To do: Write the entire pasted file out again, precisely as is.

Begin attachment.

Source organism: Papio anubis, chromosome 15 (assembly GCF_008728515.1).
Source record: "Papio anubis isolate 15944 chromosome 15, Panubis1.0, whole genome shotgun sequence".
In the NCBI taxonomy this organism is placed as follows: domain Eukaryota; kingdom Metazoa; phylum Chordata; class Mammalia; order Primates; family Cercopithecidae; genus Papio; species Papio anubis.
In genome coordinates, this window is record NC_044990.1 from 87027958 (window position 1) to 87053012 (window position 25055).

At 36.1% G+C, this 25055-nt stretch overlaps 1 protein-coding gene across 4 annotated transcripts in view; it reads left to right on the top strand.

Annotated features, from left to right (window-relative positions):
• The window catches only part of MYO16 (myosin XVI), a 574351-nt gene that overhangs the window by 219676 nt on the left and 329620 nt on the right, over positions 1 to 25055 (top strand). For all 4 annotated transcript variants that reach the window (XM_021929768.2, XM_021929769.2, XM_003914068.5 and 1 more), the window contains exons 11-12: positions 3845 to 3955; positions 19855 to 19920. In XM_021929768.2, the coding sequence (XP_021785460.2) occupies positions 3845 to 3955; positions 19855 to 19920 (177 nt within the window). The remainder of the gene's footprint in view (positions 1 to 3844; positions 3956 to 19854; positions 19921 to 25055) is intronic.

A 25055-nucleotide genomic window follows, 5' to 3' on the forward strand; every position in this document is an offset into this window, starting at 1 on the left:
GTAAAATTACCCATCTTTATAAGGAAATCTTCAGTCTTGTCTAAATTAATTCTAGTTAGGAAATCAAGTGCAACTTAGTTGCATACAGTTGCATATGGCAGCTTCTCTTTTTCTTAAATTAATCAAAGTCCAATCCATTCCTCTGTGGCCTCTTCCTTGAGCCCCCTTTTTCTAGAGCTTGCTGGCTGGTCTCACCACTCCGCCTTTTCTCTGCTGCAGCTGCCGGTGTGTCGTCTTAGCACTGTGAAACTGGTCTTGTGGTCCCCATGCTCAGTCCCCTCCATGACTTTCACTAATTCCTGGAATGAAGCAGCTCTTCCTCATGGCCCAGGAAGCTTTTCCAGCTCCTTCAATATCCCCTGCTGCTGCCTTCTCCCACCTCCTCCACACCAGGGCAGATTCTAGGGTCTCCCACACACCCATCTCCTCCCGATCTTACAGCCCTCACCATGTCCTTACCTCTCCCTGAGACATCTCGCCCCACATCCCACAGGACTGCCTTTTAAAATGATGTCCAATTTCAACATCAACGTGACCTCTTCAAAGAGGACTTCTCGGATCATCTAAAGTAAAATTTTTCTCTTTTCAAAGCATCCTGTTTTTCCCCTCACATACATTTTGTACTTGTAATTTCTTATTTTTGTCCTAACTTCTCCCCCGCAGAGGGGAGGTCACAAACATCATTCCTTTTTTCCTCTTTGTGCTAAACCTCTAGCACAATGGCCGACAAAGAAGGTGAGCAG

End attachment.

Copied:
Source organism: Papio anubis, chromosome 15 (assembly GCF_008728515.1).
Source record: "Papio anubis isolate 15944 chromosome 15, Panubis1.0, whole genome shotgun sequence".
In the NCBI taxonomy this organism is placed as follows: domain Eukaryota; kingdom Metazoa; phylum Chordata; class Mammalia; order Primates; family Cercopithecidae; genus Papio; species Papio anubis.
In genome coordinates, this window is record NC_044990.1 from 87027958 (window position 1) to 87053012 (window position 25055).

At 36.1% G+C, this 25055-nt stretch overlaps 1 protein-coding gene across 4 annotated transcripts in view; it reads left to right on the top strand.

Annotated features, from left to right (window-relative positions):
• The window catches only part of MYO16 (myosin XVI), a 574351-nt gene that overhangs the window by 219676 nt on the left and 329620 nt on the right, over positions 1 to 25055 (top strand). For all 4 annotated transcript variants that reach the window (XM_021929768.2, XM_021929769.2, XM_003914068.5 and 1 more), the window contains exons 11-12: positions 3845 to 3955; positions 19855 to 19920. In XM_021929768.2, the coding sequence (XP_021785460.2) occupies positions 3845 to 3955; positions 19855 to 19920 (177 nt within the window). The remainder of the gene's footprint in view (positions 1 to 3844; positions 3956 to 19854; positions 19921 to 25055) is intronic.

A 25055-nucleotide genomic window follows, 5' to 3' on the forward strand; every position in this document is an offset into this window, starting at 1 on the left:
GTAAAATTACCCATCTTTATAAGGAAATCTTCAGTCTTGTCTAAATTAATTCTAGTTAGGAAATCAAGTGCAACTTAGTTGCATACAGTTGCATATGGCAGCTTCTCTTTTTCTTAAATTAATCAAAGTCCAATCCATTCCTCTGTGGCCTCTTCCTTGAGCCCCCTTTTTCTAGAGCTTGCTGGCTGGTCTCACCACTCCGCCTTTTCTCTGCTGCAGCTGCCGGTGTGTCGTCTTAGCACTGTGAAACTGGTCTTGTGGTCCCCATGCTCAGTCCCCTCCATGACTTTCACTAATTCCTGGAATGAAGCAGCTCTTCCTCATGGCCCAGGAAGCTTTTCCAGCTCCTTCAATATCCCCTGCTGCTGCCTTCTCCCACCTCCTCCACACCAGGGCAGATTCTAGGGTCTCCCACACACCCATCTCCTCCCGATCTTACAGCCCTCACCATGTCCTTACCTCTCCCTGAGACATCTCGCCCCACATCCCACAGGACTGCCTTTTAAAATGATGTCCAATTTCAACATCAACGTGACCTCTTCAAAGAGGACTTCTCGGATCATCTAAAGTAAAATTTTTCTCTTTTCAAAGCATCCTGTTTTTCCCCTCACATACATTTTGTACTTGTAATTTCTTATTTTTGTCCTAACTTCTCCCCCGCAGAGGGGAGGTCACAAACATCATTCCTTTTTTCCTCTTTGTGCTAAACCTCTAGCACAATGGCCGACAAAGAAGGTGAGCAG